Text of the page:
It is sometimes hard to accept the fact that we dont hit the ball as far as we think we do. In general, golfers overestimate the distance we drive the ball by 30 to 40 yards. This information comes from our study and survey of more than 18,000 golfers.
Move up a set of tees, and youll find that theres still plenty of challenge, but a bit less strain on your body and mind. Youll probably enjoy the game more, and play better; quicker, too.
Thanks for your comments, and Im glad you are enjoying my stuff. Have fun on the course, Joe.
About two months ago I broke my Callaway X-14 pitching wedge where the shaft met the hosel. I sent it to Callaway and asked to have the club fitted to 1 degree flat. Previously I had my clubs fitted at an Academy in Orlando and was told my clubs were fitted at 1 degree flat. I received my wedge back, but for some reason I cannot hit it very well. That wedge was my favorite and most deadly club. I have lost confidence in it, and I dread using it instead of using my 9-iron. What can I do or should I do? All I want is my old club back.
Crying for help!
Unfortunately, because you broke the shaft in your wedge, and we cant fix broken shafts, you cant have the old club back. We can, however, try to assemble a new wedge using the old head to reproduce the club that gave you so much confidence before the accident.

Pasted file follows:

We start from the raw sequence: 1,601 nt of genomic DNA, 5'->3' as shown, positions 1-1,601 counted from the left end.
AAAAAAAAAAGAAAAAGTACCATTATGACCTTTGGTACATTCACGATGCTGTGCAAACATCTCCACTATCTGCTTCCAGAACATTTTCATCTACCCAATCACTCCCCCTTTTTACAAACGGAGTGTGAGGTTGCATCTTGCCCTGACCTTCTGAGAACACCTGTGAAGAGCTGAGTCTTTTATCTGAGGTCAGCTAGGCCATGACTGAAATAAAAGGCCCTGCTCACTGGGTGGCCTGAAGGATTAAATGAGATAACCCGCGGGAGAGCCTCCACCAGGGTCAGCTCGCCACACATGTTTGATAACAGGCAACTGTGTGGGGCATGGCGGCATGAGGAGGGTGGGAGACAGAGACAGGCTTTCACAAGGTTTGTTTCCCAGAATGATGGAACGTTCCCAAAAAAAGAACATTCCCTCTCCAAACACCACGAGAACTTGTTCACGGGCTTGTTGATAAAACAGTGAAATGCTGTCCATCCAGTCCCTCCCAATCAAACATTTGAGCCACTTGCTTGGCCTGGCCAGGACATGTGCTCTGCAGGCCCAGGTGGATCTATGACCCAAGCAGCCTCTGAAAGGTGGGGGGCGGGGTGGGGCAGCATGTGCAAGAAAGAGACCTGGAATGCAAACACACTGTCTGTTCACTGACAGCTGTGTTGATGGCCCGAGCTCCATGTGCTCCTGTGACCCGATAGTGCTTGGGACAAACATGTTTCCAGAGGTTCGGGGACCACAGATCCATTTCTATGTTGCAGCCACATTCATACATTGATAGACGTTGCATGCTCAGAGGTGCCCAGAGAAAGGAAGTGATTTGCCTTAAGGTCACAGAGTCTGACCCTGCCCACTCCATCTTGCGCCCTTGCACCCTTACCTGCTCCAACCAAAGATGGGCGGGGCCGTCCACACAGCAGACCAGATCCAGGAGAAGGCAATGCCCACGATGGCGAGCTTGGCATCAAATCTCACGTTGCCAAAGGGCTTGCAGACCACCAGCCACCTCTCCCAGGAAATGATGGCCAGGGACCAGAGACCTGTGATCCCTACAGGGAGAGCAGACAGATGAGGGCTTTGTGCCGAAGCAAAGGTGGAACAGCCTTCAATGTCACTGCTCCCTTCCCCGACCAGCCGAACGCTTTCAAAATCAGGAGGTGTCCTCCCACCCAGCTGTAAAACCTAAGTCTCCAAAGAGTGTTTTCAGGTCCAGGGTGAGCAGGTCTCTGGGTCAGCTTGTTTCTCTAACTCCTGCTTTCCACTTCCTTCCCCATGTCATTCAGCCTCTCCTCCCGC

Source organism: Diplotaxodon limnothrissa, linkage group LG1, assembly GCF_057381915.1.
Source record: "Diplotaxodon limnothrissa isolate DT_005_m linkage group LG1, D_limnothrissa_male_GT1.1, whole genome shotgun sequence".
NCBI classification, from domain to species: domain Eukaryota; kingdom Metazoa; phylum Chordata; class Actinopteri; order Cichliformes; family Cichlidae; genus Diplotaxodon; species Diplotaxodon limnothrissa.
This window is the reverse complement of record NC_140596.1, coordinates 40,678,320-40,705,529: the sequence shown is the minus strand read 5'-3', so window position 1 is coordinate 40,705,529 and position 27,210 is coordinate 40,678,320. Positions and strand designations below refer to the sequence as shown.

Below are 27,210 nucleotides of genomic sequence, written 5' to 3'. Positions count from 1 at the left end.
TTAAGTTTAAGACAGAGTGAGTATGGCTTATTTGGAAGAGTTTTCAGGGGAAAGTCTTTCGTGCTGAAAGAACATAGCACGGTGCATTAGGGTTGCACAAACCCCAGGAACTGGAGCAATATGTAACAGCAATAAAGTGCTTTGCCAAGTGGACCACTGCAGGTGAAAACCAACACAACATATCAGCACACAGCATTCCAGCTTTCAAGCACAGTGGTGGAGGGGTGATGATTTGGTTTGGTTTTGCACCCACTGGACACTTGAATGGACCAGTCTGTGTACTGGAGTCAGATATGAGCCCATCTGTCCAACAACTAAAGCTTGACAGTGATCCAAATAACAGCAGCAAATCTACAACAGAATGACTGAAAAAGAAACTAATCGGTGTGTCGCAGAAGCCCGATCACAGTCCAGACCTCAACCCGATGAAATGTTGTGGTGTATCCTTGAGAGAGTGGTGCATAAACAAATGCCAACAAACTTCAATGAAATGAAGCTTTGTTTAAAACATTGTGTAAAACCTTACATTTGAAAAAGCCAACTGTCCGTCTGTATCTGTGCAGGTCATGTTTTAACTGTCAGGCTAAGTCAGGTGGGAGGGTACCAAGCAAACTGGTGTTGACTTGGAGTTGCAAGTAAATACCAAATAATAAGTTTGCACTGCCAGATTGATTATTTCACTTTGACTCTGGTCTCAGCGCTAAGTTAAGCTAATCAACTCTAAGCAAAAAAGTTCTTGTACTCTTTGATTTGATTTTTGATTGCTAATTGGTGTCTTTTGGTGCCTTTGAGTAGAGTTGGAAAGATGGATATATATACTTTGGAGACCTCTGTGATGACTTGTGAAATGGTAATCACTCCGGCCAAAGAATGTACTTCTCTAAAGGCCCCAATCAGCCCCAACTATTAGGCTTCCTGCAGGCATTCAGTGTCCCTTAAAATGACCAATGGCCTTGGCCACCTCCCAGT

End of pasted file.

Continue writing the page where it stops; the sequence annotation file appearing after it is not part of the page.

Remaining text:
First, I would suggest you check the lie angle of the club you have in hand, to make sure that it is not TWO degrees flat. The original fitting was a one-degree adjustment in the neck of the club, not the shaft; when you indicated to Callaway that you wanted it one degree flat, they may have reasonably interpreted that you wanted them to add a degree. The effect of this flatter lie angle will be that the ball goes right of the target even though you think you are lined up properly.
Next I would check the shaft. Make sure it is similar to the original shaft flex and model that was in the club you broke. If you have the original broken shaft and it has some identifying marks on it, check these and compare them to the shaft in the repaired club.
If the lie angle is correct, then the differences you are experiencing must be in the shaft. Also make sure the swing weight and the grip size are the same. These can make a little difference, but the change should not be so drastic as to have you lose confidence in your trusty wedge.
If everything checks out ' and from your description, it sounds like something is indeed wrong ' then my only advice is to drown her and start over with a new club that hasnt had an evil spell placed on it. Or perhaps take her to the range for a few sessions to build back your confidence. Confidence is a magical thing, and a little practice helps it grow.
Frank Thomas, inventor of the graphite shaft, is founder of Frankly Golf, a company dedicated to Helping Golfers. Frank is Chief Technical Advisor to The Golf Channel and Golf Digest. He served as Technical Director of the USGA for 26 years and directed the development of the GHIN System and introduced the Stimpmeter to the world of golf. To email a question for possible use in an upcoming Let's Be Frank column, please email firstname.lastname@example.org